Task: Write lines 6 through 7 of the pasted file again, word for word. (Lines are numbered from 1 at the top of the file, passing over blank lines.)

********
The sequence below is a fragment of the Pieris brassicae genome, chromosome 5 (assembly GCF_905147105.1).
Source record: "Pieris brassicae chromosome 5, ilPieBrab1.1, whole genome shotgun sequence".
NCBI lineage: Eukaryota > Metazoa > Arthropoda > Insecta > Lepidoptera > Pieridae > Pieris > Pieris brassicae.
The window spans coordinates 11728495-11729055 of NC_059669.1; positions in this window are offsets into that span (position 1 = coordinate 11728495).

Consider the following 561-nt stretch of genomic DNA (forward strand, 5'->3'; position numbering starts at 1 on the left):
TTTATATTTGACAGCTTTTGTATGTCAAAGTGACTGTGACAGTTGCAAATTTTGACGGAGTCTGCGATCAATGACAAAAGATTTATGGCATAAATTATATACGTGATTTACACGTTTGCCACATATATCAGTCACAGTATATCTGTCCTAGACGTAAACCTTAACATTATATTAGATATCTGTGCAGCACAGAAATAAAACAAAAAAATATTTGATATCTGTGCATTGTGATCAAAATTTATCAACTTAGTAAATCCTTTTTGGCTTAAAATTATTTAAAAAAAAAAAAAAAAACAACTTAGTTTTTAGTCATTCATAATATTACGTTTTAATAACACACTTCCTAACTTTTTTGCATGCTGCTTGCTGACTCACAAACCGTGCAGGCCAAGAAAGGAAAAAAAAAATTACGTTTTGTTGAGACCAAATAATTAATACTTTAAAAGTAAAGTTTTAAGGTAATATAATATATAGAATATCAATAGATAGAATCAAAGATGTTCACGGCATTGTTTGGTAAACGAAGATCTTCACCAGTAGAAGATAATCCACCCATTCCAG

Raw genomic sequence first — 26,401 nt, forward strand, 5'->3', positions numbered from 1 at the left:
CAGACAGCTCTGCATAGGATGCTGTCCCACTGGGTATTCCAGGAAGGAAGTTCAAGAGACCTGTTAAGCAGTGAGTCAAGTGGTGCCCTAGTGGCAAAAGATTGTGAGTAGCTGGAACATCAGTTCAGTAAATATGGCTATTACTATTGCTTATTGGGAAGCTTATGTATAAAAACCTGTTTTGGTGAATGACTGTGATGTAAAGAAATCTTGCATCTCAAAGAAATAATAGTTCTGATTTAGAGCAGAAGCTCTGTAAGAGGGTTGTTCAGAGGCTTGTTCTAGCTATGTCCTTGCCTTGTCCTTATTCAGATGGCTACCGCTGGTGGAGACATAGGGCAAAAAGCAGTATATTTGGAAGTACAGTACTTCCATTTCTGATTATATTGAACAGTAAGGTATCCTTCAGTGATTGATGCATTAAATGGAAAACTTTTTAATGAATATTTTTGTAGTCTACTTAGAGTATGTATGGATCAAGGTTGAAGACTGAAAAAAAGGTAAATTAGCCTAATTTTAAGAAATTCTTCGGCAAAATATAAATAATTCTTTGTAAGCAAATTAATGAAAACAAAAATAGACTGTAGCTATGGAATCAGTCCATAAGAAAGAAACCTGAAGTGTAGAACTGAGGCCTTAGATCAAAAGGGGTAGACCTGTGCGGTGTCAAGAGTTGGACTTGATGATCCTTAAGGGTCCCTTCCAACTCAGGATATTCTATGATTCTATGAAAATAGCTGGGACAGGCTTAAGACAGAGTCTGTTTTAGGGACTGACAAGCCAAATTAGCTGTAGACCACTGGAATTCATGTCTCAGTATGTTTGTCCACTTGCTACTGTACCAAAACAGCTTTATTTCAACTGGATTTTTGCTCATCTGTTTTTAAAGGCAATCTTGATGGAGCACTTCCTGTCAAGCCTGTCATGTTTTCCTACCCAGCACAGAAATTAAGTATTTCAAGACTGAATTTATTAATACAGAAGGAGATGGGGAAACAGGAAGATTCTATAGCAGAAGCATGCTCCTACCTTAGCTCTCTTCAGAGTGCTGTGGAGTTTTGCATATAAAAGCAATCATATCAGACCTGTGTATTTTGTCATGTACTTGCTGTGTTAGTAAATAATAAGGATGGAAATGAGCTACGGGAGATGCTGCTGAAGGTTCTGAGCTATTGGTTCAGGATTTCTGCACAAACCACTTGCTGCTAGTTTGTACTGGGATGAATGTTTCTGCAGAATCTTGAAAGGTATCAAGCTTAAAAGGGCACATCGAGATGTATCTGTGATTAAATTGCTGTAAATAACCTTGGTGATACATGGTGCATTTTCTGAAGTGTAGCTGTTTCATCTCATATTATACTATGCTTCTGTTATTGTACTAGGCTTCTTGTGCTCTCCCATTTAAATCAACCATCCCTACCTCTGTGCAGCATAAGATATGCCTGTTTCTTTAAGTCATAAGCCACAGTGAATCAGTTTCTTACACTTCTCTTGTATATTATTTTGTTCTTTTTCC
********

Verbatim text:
TTTATATTTGACAGCTTTTGTATGTCAAAGTGACTGTGACAGTTGCAAATTTTGACGGAGTCTGCGATCAATGACAAAAGATTTATGGCATAAATTATATACGTGATTTACACGTTTGCCACATATATCAGTCACAGTATATCTGTCCTAGACGTAAACCTTAACATTATATTAGATATCTGTGCAGCACAGAAATAAAACAAAAAAATATTTGATATCTGTGCATTGTGATCAAAATTTATCAACTTAGTAAATCCTTTTTGGCTTAAAATTATTTAAAAAAAAAAAAAAAAACAACTTAGTTTTTAGTCATTCATAATATTACGTTTTAATAACACACTTCCTAACTTTTTTGCATGCTGCTTGCTGACTCACAAACCGTGCAGGCCAAGAAAGGAAAAAAAAAATTACGTTTTGTTGAGACCAAATAATTAATACTTTAAAAGTAAAGTTTTAAGGTAATATAATATATAGAATATCAATAGATAGAATCAAAGATGTTCACGGCATTGTTTGGTAAACGAAGATCTTCACCAGTAGAAGATAATCCACCCATTCCAG

Raw genomic sequence first — 26,401 nt, forward strand, 5'->3', positions numbered from 1 at the left: